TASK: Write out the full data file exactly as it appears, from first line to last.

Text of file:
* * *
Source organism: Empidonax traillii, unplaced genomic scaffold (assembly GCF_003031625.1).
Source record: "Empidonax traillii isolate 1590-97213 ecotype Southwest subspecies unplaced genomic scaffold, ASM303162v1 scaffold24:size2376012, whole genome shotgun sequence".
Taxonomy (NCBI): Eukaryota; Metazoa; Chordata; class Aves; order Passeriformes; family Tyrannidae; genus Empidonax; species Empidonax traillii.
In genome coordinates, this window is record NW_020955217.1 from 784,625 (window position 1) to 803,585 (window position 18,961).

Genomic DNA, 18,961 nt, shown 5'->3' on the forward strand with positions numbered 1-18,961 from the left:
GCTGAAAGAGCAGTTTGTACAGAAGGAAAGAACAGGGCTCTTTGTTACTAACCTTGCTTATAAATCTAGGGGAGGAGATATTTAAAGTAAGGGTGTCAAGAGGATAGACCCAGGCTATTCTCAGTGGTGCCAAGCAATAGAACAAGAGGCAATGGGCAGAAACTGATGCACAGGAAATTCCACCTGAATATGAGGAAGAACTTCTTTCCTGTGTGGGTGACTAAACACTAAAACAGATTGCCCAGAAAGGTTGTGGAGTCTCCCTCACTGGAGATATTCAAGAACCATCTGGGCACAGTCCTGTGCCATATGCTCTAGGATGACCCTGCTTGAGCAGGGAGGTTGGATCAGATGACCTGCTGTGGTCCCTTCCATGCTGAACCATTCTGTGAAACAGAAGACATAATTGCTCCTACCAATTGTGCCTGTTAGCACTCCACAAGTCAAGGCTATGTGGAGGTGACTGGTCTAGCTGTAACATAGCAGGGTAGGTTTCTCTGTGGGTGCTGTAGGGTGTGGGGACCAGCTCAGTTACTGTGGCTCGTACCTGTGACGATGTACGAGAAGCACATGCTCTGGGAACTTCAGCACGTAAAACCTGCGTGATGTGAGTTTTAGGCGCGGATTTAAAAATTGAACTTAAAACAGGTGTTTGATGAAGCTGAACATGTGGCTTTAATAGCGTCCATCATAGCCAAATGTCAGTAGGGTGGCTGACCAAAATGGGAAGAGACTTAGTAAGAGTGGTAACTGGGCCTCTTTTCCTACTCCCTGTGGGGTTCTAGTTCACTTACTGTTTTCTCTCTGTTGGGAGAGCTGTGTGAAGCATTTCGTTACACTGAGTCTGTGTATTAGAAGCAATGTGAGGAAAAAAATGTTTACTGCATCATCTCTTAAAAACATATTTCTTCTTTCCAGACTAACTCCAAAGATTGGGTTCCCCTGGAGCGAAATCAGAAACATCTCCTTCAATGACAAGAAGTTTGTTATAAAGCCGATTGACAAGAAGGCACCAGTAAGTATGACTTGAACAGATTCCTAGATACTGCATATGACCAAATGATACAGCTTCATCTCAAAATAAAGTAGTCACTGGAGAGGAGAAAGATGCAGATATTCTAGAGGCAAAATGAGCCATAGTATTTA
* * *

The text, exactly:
Source organism: Empidonax traillii, unplaced genomic scaffold (assembly GCF_003031625.1).
Source record: "Empidonax traillii isolate 1590-97213 ecotype Southwest subspecies unplaced genomic scaffold, ASM303162v1 scaffold24:size2376012, whole genome shotgun sequence".
Taxonomy (NCBI): Eukaryota; Metazoa; Chordata; class Aves; order Passeriformes; family Tyrannidae; genus Empidonax; species Empidonax traillii.
In genome coordinates, this window is record NW_020955217.1 from 784,625 (window position 1) to 803,585 (window position 18,961).

Genomic DNA, 18,961 nt, shown 5'->3' on the forward strand with positions numbered 1-18,961 from the left:
GCTGAAAGAGCAGTTTGTACAGAAGGAAAGAACAGGGCTCTTTGTTACTAACCTTGCTTATAAATCTAGGGGAGGAGATATTTAAAGTAAGGGTGTCAAGAGGATAGACCCAGGCTATTCTCAGTGGTGCCAAGCAATAGAACAAGAGGCAATGGGCAGAAACTGATGCACAGGAAATTCCACCTGAATATGAGGAAGAACTTCTTTCCTGTGTGGGTGACTAAACACTAAAACAGATTGCCCAGAAAGGTTGTGGAGTCTCCCTCACTGGAGATATTCAAGAACCATCTGGGCACAGTCCTGTGCCATATGCTCTAGGATGACCCTGCTTGAGCAGGGAGGTTGGATCAGATGACCTGCTGTGGTCCCTTCCATGCTGAACCATTCTGTGAAACAGAAGACATAATTGCTCCTACCAATTGTGCCTGTTAGCACTCCACAAGTCAAGGCTATGTGGAGGTGACTGGTCTAGCTGTAACATAGCAGGGTAGGTTTCTCTGTGGGTGCTGTAGGGTGTGGGGACCAGCTCAGTTACTGTGGCTCGTACCTGTGACGATGTACGAGAAGCACATGCTCTGGGAACTTCAGCACGTAAAACCTGCGTGATGTGAGTTTTAGGCGCGGATTTAAAAATTGAACTTAAAACAGGTGTTTGATGAAGCTGAACATGTGGCTTTAATAGCGTCCATCATAGCCAAATGTCAGTAGGGTGGCTGACCAAAATGGGAAGAGACTTAGTAAGAGTGGTAACTGGGCCTCTTTTCCTACTCCCTGTGGGGTTCTAGTTCACTTACTGTTTTCTCTCTGTTGGGAGAGCTGTGTGAAGCATTTCGTTACACTGAGTCTGTGTATTAGAAGCAATGTGAGGAAAAAAATGTTTACTGCATCATCTCTTAAAAACATATTTCTTCTTTCCAGACTAACTCCAAAGATTGGGTTCCCCTGGAGCGAAATCAGAAACATCTCCTTCAATGACAAGAAGTTTGTTATAAAGCCGATTGACAAGAAGGCACCAGTAAGTATGACTTGAACAGATTCCTAGATACTGCATATGACCAAATGATACAGCTTCATCTCAAAATAAAGTAGTCACTGGAGAGGAGAAAGATGCAGATATTCTAGAGGCAAAATGAGCCATAGTATTTA